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  1. #81
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    Quote Originally Posted by poltroon View Post
    When I was a kid, the barn I rode at hosted a lot of hunter shows, and my mom worked off much of my entry fees by working as staff in the booth. Because of this tight connection, I was able to see (and sometimes collect even) quite a lot of judging cards of my classes.

    I loved it. It was great to see the shorthand used. It was excellent to correlate what I felt with what got written. And those cards where I won - - priceless!

    Of course the numbers are only meaningful in relation to the other entries in the class. That is something to understand about hunters. But it's good to see if you were right up there or if you got lucky because everyone else missed or whatever else. You know if you won with a 73 that you still have a lot of homework to do.

    All you who are saying it can't be done - bah. It totally can, and you don't have to do anything more than just post the existing cards.
    This is equivalent to scribing at dressage shows, which I have done a lot. You learn A TON sitting in that judge's booth and writing down scores and comments. It really is invaluable experience.
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  2. #82
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    Quote Originally Posted by Trevelyan96 View Post
    Considering the currently poor general public impression about how hunters are judged, I think it could only benefit the sport to have even a very scaled down version of the judges card available for the hunter rounds. It doesn't have to be as complicated as the dressge test scores. A simple 6 point system would work, and there's no reason they can't include turnout considerations like tidiness

    i.e.

    Jump Style: 1-100 (knees square/hanging fence 1, 2, 6, etc.)
    Movement: 1-100 (lead changes, straighness, fast, slow)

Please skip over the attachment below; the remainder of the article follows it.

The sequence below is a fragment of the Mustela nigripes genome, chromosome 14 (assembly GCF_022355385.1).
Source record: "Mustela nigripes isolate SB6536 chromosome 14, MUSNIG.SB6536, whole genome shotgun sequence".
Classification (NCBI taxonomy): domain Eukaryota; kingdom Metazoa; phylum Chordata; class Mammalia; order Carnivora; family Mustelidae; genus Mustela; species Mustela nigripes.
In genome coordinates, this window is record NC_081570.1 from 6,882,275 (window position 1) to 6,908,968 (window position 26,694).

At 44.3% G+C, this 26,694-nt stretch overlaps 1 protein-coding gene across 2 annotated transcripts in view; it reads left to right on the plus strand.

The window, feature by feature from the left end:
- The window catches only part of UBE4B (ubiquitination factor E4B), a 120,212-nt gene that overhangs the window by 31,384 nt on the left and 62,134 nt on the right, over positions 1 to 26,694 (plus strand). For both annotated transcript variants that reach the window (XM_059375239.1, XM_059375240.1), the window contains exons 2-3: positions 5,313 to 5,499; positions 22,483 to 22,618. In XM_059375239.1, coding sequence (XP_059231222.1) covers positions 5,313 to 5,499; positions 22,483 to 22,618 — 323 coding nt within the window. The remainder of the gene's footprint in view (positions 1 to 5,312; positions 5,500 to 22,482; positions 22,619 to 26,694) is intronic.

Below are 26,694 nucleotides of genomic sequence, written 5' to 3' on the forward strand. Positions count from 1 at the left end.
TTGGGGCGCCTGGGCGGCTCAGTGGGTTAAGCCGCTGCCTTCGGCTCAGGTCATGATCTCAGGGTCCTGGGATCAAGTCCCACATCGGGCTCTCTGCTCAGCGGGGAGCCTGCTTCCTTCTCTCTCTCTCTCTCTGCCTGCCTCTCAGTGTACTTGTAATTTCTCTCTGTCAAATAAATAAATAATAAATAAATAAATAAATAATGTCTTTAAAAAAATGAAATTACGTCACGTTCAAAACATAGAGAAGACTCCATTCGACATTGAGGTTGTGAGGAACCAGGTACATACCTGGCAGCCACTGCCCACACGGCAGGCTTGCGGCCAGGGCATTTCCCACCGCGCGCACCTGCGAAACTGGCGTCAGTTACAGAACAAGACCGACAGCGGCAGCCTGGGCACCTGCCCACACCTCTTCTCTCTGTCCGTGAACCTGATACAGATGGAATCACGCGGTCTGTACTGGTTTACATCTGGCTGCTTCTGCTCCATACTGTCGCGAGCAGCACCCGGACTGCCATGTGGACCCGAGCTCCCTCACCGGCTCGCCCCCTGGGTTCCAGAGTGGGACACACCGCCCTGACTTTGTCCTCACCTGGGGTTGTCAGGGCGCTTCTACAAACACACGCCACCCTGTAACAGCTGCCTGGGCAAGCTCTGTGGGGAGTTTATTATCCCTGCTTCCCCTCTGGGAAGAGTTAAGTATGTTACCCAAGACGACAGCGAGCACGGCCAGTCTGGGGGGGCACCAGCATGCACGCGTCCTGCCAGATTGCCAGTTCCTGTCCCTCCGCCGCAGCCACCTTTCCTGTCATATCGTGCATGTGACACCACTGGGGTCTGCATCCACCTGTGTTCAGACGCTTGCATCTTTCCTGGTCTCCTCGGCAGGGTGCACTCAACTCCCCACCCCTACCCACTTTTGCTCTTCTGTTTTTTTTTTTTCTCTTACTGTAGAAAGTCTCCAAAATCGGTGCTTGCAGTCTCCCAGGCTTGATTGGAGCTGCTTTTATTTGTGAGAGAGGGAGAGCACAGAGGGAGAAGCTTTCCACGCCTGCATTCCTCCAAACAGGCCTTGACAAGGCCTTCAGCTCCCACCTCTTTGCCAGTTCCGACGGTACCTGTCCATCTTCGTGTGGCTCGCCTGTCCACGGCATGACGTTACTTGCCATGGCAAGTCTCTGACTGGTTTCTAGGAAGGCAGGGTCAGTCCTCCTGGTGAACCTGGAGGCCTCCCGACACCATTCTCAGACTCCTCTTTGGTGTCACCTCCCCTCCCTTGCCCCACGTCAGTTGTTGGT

Striding: 1-100 (added, subtracted, etc.)
    Spot: 1-100 (deep, long, chipped)
    Turnout: 1-100 (dirty, thin, braided?)
    Overall Impression: 1-100 with comments (Pleasant horse, needs energy, too quick, pinned ears, wringing tail, etc.)

    The hack would still have to be totally subjective, way too many horses in most of them, but I really do think it would be very good for the sport to at least attempt some element of objectivity.
    I'm not certain that there's a general poor impression of how hunters are judged. Generalizations always have a flaw somewhere.

    Considering that a hunter round is over in about 2.5 minutes, I'm not seeing how the round could be scored this way. It's done at a canter/gallop with the next fence coming up in a matter of seconds. And, it's not uncommon for a judge at a big show to see 300 horses come through his or her ring a day. Most of them rely on a form of shorthand or symbols to get the job done. Total jibberish to anyone else trying to decipher it.

    And, if I'm competing in a class of 50+ horses, I'd better put in a spectacular round to have a chance at a ribbon. In a class of 10, I can possibly afford to screw up a bit.

    Sitting ringside and watching an entire class from start to finish is educational. Or sit in the stands on the pro days and watch round after round and score them yourself. If you are having trouble recognizing why you are not placing as you or your trainer think you should, I highly recommend it.
    Fan of the Swedish Chef



  3. #83
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    Quote Originally Posted by Go Fish View Post
    Considering that a hunter round is over in about 2.5 minutes,
    That's generous. 2 minutes is closer and depending on the size of the ring and the course, it could be as little as 1.5 minutes.

    I encourage everyone on this thread to watch "The Judge's Eye." If you want some more insight into hunter judging, it's a great place to start. I think Randy Roy also has some videos and books specifically about judging as well. Read Judging Hunters and Hunter Seat Equitation by Anna Jane White-Mullen. It takes effort, but it isn't THAT hard to educate yourself.

    Then go sit and practice judging. See if you CAN score like dressage.
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  4. #84
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    Agree with those suggesting posting the cards. We don't do that routinely at our shows, but if someone wants to see a card I give it to them (I'm the secretary).